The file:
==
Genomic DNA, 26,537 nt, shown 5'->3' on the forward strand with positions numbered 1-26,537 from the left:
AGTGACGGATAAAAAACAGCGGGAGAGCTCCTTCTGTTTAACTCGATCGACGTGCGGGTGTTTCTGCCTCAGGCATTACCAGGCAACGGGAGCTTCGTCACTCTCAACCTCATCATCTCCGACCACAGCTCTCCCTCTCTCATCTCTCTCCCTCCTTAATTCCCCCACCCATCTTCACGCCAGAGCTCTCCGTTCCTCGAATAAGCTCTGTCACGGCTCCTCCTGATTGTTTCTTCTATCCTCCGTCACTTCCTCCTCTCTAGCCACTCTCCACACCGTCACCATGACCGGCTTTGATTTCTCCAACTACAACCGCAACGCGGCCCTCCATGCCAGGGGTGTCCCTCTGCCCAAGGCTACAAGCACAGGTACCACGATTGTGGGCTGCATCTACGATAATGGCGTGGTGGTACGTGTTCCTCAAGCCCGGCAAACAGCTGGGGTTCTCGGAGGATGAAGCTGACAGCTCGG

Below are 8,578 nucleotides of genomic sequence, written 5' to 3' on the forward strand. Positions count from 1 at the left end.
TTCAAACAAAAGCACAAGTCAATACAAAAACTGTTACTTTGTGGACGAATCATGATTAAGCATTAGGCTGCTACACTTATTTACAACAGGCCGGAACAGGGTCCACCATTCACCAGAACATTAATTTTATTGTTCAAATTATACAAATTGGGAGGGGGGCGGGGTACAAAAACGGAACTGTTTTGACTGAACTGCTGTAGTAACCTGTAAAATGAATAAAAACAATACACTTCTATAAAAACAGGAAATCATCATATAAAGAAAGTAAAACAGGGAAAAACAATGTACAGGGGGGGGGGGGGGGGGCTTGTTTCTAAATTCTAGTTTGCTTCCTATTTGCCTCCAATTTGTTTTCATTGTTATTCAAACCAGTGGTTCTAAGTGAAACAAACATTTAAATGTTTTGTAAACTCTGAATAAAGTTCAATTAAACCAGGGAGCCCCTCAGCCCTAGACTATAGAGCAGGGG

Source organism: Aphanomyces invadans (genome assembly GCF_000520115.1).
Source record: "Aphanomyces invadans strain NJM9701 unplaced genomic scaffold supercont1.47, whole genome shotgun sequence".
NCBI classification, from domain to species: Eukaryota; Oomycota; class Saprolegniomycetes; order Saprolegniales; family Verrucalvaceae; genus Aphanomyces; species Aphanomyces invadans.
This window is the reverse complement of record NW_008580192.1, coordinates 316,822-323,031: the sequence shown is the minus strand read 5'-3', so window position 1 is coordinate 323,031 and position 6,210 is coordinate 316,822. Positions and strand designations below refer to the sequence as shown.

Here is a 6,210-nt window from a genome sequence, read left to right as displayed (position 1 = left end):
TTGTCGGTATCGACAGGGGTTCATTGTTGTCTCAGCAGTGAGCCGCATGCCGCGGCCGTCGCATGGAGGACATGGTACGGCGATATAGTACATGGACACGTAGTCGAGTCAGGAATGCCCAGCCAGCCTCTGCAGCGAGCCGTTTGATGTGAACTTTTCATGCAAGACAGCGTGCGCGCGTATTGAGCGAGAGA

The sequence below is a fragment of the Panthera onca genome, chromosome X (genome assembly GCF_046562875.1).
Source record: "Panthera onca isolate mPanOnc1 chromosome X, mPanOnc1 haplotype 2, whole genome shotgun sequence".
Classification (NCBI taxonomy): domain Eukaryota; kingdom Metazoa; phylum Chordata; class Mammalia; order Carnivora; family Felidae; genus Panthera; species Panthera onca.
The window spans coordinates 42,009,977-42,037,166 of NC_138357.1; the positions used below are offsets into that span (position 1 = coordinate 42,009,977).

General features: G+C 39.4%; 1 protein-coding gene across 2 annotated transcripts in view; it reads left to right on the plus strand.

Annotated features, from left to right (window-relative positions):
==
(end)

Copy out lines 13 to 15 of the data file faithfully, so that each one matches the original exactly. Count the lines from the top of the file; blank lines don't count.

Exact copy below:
Classification (NCBI taxonomy): domain Eukaryota; kingdom Metazoa; phylum Chordata; class Mammalia; order Carnivora; family Felidae; genus Panthera; species Panthera onca.
The window spans coordinates 42,009,977-42,037,166 of NC_138357.1; the positions used below are offsets into that span (position 1 = coordinate 42,009,977).

General features: G+C 39.4%; 1 protein-coding gene across 2 annotated transcripts in view; it reads left to right on the plus strand.